My understanding is that Matt and "confused" are right. Even under judicially-mandated gay marriage, churches would be left free to solemnize the marriages they will. The likely "impingements" upon religious freedom that it could cause have especially to do with social service and associational aspects of religious freedom, not with its ceremonial or doctrinal aspects. Of course, if the condemnation of homosexuality as a sin were ever designated as legally actionable hate-speech, which as of a few years ago seemed to be the state of the law in British Columbia(anyone know if this has changed?), then all bets are off, as one would have the freedom to believe religious doctrines only if one never shared them publicly. I do not think gay-marriage enacting jurisprudence would support such a shift in our law, however.

I think Carl Scott is right that enacting gay marriage would not, in itself, support a shift in the law that would force churches to comply in a way that was considered "non-discriminatory" and that additional legislation would be required as in BC. But I don't think there would be much in the way of that additional legislation except time. Maybe that's all that's in the way of it even now--if we're talking about political reality only.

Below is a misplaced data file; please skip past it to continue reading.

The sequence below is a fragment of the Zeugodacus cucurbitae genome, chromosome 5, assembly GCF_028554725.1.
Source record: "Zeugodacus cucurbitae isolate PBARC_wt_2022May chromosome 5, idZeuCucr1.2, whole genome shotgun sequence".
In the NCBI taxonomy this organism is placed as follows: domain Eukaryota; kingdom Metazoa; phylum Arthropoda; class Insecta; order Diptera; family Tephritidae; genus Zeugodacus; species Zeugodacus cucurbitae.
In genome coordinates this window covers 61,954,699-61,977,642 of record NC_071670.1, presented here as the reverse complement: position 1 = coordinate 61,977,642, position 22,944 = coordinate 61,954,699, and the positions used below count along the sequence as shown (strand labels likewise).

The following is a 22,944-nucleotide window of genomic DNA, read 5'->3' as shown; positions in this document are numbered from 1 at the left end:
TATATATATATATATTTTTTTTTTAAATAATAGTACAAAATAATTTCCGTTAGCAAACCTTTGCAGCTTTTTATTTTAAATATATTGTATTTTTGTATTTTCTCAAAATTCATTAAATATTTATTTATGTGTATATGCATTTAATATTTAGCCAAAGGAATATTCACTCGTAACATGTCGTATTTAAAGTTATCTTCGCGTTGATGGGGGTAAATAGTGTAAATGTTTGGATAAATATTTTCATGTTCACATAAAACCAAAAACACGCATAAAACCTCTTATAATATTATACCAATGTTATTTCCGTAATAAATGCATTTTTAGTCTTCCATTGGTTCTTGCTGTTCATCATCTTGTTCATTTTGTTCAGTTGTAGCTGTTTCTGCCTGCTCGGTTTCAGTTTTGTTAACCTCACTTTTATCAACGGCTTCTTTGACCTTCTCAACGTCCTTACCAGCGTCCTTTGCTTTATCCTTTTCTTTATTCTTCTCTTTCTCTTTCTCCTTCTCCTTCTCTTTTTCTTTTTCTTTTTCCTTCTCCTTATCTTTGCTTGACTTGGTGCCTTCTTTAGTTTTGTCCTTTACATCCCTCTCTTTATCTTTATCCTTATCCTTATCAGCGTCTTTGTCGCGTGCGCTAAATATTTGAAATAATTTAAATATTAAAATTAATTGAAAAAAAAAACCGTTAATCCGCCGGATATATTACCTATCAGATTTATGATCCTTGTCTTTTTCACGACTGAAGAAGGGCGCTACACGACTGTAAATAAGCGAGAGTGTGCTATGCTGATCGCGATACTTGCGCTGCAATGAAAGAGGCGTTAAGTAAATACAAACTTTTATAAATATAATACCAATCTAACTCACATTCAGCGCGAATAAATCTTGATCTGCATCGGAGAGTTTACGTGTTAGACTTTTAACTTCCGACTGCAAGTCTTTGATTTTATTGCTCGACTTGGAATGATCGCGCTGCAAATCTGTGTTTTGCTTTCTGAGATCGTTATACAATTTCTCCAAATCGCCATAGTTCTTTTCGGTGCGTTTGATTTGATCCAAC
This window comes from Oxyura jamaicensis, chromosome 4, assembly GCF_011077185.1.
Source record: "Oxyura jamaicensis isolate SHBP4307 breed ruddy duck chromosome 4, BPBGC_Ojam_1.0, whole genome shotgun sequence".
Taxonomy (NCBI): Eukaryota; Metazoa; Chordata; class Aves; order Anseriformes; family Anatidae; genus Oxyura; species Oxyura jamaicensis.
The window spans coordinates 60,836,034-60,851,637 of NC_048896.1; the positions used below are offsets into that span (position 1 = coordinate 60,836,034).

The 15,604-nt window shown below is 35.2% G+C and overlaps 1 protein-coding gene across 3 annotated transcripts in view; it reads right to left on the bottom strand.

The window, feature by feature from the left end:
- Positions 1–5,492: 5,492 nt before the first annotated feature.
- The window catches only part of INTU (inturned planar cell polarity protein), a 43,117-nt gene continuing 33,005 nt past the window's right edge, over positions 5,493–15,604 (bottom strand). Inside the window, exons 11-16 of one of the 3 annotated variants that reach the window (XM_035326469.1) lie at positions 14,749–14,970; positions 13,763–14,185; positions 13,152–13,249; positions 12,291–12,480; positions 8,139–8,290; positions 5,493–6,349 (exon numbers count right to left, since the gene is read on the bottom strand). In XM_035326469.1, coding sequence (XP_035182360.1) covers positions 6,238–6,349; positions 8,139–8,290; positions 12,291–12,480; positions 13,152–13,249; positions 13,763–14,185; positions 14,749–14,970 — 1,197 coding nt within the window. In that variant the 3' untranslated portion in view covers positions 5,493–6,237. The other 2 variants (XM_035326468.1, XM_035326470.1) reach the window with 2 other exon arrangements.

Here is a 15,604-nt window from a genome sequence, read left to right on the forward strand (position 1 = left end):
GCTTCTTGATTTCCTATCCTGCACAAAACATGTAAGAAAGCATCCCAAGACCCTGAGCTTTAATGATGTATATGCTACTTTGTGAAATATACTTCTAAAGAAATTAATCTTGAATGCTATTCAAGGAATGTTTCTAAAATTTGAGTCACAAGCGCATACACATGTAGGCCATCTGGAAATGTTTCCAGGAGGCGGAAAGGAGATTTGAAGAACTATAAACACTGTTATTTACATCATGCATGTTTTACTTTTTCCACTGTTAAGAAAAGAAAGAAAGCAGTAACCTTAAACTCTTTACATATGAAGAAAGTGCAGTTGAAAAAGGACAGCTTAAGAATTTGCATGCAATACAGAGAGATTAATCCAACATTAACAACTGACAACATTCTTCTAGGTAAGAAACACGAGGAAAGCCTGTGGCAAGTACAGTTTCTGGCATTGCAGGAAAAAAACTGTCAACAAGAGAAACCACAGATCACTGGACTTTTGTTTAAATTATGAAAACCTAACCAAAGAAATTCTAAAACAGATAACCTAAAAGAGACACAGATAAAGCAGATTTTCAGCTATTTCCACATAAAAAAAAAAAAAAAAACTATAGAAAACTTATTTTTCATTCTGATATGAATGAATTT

But much as I would deplore the loss of religious liberty, this isn't even my greatest fear when it comes to the establishment of legal gay marriage. It is more the diminishing importance that will be accorded to sex differences and, therefore, the coming together of those discordant opposites in the tension and friendship of marriage. We will make marriage even more of a business arrangement than it has already become and its entire purpose becomes to serve our pleasure. When there is no diversity in marriage it becomes a glorified form of mere friendship (even if erotic on some level) or a protracted business arrangement--and it becomes even more plausible to break it up when it no longer serves our interests. The entwining and interdependence and humility that a marriage of opposites teaches is lost in this arrangement and it will weaken in heterosexual marriages too if we make a collective decision that "gay marriage" (an actual oxymoron) is the same as marriage. The problem becomes that in changing the definition of the thing to be more "inclusive" we also change the purpose. And it will be a much harsher world--especially for women and children--as a result.